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Your Students Aren’t Googling Properly

Posted by Abigail Bryant on August 08, 2016

The Traditionalists Strike Again

Education traditionalists tend to suggest the internet is the end of research as we once knew it. In a much cited study by the Pew Research Centre, 76% of teachers said the internet has made students less thorough in conducting research and 94% meant that today’s students equate academic research with Google searches.

However, the conclusion that this has to be a negative development is unfounded. After all, the internet is an amazing resource that provides any research material students could wish for – if they can find it. Even though some students blindly use Google searches in a zombie-like manner, that is due to lack of understanding and not an inherent part of researching online.

The Google Machinery

Another study, by the ERIAL project, concluded that students use Google inefficiently. One reason behind this could be that they fail to comprehend the machinery behind a Google search. Firstly, Google categorises online content. Secondly, it matches parts of that content against the particular search terms using various algorithms. Thirdly, it ranks results according to relevance.

Knowledge of the ins and outs of that second step allows students to access clever mechanisms that have been inserted by Google engineers over the years. Some of these features are remarkably powerful, but still easy to use:

  • Quotation marks (“”) prevent Google from looking at the words individually. Instead it examines the particular combination of words enclosed.
  • A hyphen (-) excludes results that match a particular word. This is especially useful when the top results turn out irrelevant, since hyphens can be used to exclude concepts and websites step by step, quickly reaching the relevant result by elimination.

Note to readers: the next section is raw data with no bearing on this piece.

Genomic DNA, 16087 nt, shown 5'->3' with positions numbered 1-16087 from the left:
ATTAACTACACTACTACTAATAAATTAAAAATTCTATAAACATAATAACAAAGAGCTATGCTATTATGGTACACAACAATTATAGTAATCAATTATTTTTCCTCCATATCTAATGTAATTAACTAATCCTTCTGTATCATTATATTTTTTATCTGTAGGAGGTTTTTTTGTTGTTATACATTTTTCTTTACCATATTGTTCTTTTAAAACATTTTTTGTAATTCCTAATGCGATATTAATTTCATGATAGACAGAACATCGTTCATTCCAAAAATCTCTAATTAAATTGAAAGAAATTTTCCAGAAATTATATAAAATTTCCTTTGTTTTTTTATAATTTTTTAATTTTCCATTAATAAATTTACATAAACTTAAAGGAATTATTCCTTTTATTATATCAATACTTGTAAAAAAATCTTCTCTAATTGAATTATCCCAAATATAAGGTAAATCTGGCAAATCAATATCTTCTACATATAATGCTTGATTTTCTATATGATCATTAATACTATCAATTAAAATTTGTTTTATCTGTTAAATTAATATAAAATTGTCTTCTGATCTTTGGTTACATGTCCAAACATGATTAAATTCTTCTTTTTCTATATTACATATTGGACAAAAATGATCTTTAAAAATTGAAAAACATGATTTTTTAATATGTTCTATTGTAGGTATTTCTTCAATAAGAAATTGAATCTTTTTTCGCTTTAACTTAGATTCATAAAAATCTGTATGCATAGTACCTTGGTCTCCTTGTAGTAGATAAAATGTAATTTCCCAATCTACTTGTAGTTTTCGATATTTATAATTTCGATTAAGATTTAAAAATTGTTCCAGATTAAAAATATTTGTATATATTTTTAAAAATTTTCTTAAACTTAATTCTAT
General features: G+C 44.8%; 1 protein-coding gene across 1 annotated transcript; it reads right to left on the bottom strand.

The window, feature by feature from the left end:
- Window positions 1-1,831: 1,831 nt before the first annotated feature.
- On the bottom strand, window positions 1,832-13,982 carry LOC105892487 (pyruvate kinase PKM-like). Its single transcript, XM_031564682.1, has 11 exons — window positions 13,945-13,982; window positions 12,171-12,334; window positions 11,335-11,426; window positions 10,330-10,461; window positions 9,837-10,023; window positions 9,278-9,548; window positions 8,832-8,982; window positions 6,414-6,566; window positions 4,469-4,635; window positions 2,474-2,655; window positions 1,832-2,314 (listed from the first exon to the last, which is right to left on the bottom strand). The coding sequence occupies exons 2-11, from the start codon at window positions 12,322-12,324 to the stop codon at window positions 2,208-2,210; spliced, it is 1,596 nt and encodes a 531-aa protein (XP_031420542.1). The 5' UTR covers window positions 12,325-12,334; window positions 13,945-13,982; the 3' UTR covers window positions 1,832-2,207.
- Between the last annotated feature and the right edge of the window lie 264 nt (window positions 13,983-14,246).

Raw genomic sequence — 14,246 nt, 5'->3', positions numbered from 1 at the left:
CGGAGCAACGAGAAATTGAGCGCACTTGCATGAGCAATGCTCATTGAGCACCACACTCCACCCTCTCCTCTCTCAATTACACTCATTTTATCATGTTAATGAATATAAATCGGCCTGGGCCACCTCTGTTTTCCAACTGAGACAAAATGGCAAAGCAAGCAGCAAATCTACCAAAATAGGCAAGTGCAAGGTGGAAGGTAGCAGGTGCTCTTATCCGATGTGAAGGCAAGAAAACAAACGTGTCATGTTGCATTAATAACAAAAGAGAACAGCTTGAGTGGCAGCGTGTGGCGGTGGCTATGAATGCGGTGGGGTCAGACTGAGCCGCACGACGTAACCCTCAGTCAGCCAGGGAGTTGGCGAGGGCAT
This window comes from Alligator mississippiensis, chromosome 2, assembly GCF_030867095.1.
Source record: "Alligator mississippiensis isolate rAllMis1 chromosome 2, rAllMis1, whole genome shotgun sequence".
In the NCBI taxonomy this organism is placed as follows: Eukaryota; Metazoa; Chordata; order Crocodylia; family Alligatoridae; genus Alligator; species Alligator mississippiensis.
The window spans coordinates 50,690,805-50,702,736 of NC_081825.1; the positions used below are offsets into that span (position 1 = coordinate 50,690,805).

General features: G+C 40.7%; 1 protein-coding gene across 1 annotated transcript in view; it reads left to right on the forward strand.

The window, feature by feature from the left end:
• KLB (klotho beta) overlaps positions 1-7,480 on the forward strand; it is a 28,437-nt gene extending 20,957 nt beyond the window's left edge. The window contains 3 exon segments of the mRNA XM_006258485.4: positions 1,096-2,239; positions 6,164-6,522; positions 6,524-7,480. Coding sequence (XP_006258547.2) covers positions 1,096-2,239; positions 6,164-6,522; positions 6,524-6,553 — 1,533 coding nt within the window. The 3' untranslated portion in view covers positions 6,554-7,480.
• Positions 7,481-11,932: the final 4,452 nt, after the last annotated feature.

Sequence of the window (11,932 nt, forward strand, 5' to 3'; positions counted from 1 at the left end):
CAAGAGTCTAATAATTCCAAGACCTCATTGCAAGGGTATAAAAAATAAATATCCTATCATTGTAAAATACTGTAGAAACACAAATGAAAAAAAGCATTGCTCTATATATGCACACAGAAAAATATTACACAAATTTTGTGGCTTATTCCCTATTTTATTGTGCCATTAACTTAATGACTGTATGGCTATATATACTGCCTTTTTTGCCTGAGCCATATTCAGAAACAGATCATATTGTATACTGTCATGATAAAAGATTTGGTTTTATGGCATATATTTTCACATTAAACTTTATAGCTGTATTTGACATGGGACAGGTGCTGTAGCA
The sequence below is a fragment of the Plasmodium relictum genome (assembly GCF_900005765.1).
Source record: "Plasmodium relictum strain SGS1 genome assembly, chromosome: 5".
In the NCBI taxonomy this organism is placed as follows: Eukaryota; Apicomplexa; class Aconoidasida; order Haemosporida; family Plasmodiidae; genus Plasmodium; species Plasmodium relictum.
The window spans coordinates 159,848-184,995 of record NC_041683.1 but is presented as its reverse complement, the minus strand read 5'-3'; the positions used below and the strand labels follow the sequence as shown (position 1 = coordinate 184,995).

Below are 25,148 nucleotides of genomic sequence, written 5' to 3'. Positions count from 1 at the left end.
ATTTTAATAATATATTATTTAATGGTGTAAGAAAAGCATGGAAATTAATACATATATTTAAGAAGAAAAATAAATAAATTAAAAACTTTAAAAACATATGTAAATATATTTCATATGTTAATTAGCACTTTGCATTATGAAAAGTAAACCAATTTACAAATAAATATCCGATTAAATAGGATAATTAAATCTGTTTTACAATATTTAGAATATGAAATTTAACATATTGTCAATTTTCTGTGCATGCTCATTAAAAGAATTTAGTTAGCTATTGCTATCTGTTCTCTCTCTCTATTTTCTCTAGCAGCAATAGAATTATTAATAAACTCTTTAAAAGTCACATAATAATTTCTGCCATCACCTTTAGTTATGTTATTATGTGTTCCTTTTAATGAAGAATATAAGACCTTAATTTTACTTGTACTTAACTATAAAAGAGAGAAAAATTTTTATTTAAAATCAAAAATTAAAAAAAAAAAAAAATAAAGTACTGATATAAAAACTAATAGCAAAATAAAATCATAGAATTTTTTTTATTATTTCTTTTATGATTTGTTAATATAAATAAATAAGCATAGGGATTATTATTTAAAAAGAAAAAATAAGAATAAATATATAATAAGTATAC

• Entering “site:” followed by a website domain limits the search to results from that website.
  • Writing “OR” between search terms allows Google to treat them as alternatives, and will not look for a combination of the two.
  • When clicking on a result, ctrl+f makes it easy to find the relevant section of the website.

The bigger picture

The above are basic steps, but they show that there is more to a Google search than meets the eye. In a third study, it was found that experienced online users activate their brain almost twice as much as inexperienced users when searching on Google. This also shows that a Google search can be a powerful intellectual exercise, not just a lazy shortcut to information.

Therefore, teachers should not divert digitally native students away from their natural instinct to use Google. Instead, they should make students use Google more effectively. Students need to understand that Google is designed to scratch the surface of the entire internet, showing them where to dig deeper. It’s the beginning of the research process, not the end. Terry Heick, the man behind TeachThought, suggests the use of Google-proof assignments. One example is project based learning, which requires synthesis of several strands of information, each of which can be found by way of a cleverly drafted Google search, but they need to be combined over time in order to gain importance. This requires students to reflect on their search results and use the information.

No one wants a classroom full of Google zombies. But instead of forcing them to use print literature, as some teachers do, stimulate them to use Google effectively! The digitalisation of education needs to be embraced, not resisted. It’s a shame that print literature is still viewed as having higher value than online sources.

Author: Abigail Bryant

Abi is Head of Support at Kognity, where she works closely with teachers and students getting them set up and ensuring their experience with Kognity is a great one. Previously she worked as an English teacher working with International Schools in South East Asia.

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